Photographer Emily Blincoe has created a bright, fun, and mouth-watering photo series using a candy color palette. Blincoe’s series features candy grouped by color and meticulously arranged using a background that matches the featured candy’s color. This series provokes a number of sensory experiences related to color and how we perceive the taste, smell, and texture of a candy because of its color. These photographs also bring us back to childhood’s first encounters with the arrangement of candy in sweet shops, and the allure found in shiny unwrapped packages. Some of Blincoe’s other photography also features various neatly-arranged groups of objects. She currently lives in Austin, Texas.
Precision and thorough work is the base of Yoo Huyn’s design pieces. Through small hollow spaces a portrait of a celebrity appears: Audrey Hepburn, Pablo Picasso, Marilyn Monroe, and Jim Morrison to name a few. The Korea based artist uses an intriguing method to create his hyper realistic photos.
He uses an X-acto knife, tweezers, ink and Korean paper. Hand carving takes a lot of patience, and in this case it also takes talent.
Yoo Hyun’s signature style consists of zig-zag patterns, but he doesn’t carve in straight lines. Instead, he varies the thickness of each strip, to create facial features and expressions. Each line specifically adds to the three-dimensional illusion. The negative spaces are see-through, so layering the portrait over a colored surface or pattern adds even more depth.
From far away, and placed in front of a black background we can clearly recognize the face but zooming in, the cut-outs and white parts make a pattern which looks like an abstract illustration. There is something fascinating about his inspirations; the fact that he chooses celebrities mostly from Hollywood vs the contrast of the use of traditional ink and paper.
Yoo Huyn pushes the limits of what can be done intuitively and without the help of a computer.
Alex Wein is a 19 year old photographer in the BFA Photo program at Maryland College of Art. He seems to have a background in skateboarding, having already been published in mainstream skate magazines (Transworld, Thrasher, etc.), though a great deal of his work, much of which is black and white, has little to do with skating. He particularly excels at portraits.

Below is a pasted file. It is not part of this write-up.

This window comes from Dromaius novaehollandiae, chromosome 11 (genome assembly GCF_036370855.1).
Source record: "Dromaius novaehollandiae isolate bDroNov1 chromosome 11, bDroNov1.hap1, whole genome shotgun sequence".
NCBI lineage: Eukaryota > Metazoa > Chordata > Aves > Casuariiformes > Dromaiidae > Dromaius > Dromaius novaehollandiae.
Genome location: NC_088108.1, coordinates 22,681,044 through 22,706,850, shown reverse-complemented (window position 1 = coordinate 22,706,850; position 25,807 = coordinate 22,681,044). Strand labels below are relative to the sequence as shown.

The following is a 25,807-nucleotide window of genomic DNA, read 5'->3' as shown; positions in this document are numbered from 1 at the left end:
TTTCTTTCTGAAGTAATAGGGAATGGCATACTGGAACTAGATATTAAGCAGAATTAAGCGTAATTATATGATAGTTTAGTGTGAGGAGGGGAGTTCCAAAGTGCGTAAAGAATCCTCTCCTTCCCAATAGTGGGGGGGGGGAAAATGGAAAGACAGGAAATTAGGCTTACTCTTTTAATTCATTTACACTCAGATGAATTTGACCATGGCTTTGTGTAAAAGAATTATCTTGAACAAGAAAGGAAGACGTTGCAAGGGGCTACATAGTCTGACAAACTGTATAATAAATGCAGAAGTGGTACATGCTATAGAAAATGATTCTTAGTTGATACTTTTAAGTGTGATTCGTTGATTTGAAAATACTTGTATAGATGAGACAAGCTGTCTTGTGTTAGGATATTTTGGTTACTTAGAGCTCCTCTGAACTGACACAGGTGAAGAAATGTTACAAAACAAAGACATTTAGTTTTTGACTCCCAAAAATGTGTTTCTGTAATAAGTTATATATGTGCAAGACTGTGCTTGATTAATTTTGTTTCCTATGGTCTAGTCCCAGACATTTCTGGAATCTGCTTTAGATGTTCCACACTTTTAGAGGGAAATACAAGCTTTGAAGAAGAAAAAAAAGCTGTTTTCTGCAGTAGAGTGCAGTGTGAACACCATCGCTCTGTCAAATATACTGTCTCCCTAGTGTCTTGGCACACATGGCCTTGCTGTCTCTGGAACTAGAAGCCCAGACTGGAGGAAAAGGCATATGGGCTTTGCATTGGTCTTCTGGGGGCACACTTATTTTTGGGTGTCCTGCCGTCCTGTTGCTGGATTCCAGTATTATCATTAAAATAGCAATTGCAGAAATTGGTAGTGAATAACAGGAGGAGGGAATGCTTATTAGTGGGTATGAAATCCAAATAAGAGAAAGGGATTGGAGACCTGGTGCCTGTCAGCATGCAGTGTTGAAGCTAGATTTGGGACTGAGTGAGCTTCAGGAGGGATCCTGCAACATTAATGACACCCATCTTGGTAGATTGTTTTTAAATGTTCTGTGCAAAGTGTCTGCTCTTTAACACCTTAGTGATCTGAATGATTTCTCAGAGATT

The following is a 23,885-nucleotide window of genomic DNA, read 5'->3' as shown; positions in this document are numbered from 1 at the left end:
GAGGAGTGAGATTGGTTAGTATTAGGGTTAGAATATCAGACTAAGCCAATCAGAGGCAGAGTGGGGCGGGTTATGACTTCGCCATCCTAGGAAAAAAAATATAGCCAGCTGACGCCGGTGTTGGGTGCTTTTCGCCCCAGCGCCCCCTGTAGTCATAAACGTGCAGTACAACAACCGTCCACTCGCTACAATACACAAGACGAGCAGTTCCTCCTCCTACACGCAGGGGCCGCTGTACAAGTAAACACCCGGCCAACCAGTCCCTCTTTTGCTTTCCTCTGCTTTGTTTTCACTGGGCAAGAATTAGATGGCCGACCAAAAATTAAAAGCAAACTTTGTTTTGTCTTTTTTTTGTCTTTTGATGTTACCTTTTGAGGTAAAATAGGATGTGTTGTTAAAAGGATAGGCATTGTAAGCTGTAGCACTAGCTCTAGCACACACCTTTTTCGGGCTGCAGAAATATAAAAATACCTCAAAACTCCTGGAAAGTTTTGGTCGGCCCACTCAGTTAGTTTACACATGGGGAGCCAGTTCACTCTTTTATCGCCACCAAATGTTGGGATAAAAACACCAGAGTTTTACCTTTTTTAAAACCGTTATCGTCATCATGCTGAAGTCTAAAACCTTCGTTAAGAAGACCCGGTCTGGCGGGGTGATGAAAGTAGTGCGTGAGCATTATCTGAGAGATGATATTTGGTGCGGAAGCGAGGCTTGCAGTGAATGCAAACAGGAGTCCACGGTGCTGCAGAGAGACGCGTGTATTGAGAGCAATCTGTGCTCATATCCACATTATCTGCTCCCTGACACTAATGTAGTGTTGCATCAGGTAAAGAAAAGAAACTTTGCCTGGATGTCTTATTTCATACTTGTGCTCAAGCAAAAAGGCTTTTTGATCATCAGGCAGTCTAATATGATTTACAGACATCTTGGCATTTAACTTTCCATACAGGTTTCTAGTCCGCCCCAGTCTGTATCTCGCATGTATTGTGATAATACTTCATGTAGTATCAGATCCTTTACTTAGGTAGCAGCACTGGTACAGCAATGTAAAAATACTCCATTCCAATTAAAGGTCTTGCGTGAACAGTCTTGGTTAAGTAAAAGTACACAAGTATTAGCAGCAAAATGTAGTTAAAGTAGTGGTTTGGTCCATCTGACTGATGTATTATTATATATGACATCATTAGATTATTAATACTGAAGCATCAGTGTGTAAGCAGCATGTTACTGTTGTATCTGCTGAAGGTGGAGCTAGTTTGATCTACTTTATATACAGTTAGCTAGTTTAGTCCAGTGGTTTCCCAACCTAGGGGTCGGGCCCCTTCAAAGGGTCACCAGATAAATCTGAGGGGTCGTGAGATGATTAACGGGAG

Allan Peters, a Minneapolis based designer is a man of many hats (to say the least). Ever since he was a kid, Peters has always coped with an overwhelming passion for drawing, hoping to one day make a career out of it. Not surprisingly, Peters is currently working for Target as an Associate Creative Director and has been doing so successfully for the past 6 years. Along with being a Creative Director, Peters also manages his own design firm, Peters Design Co., as well as manages his highly successful blog with more than 100,000 page views each and every month.
Although Peters is excelling in our highly-contemporary, modern world, he has an obsession with good old-fashioned hard work. He reserves a special place deep down for design works that were created by hand for one specific customer, contrasting that with the mass-produced work done today that is highly impersonal and churned out by the hundreds.
This is where Peters found his calling—vintage design. A large majority of his work features antiquated elements of retro nostalgia. He seamlessly blends hand drawn script fonts with contemporary illustrations that take you back in time without feeling dated. These designs work on everything from window designs and store displays to flyers and branded products giving his clients a unique edge that stands out in todays world of generic logos and mass produced design. Here’s a selection of some of our favorite logos designed by Peters between 2006-2015.
The drawings of Sasha Zivkovic present office workers existing in strange, dystopian universes. He uses various art historical styles and sources to create allegorical transformations. Everyday working life is presented within frameworks such as religious symbolism, zoological observation, and ethnographic documentation. Detailed pencil drawings create zoological mini-habitats with strange medieval perspectives that feel at once displaced and at home in their cubicles and board rooms.
“André da Loba was born in 1979 in Portugal, to a mama and a centaur. In a family of nine brothers he was the ugliest. His nose was very big, and still is. As a result, his parents sent him to join a sea circus”. His work has been published in a myriad of publications including the New York Times, Time Magazine, The New Yorker, Newsweek, and the Washington Post. “Currently he lives in New York City, where he is secretly happy”.
I love Hao Ni’s stacked sculptures and drawings of dilapidated houses.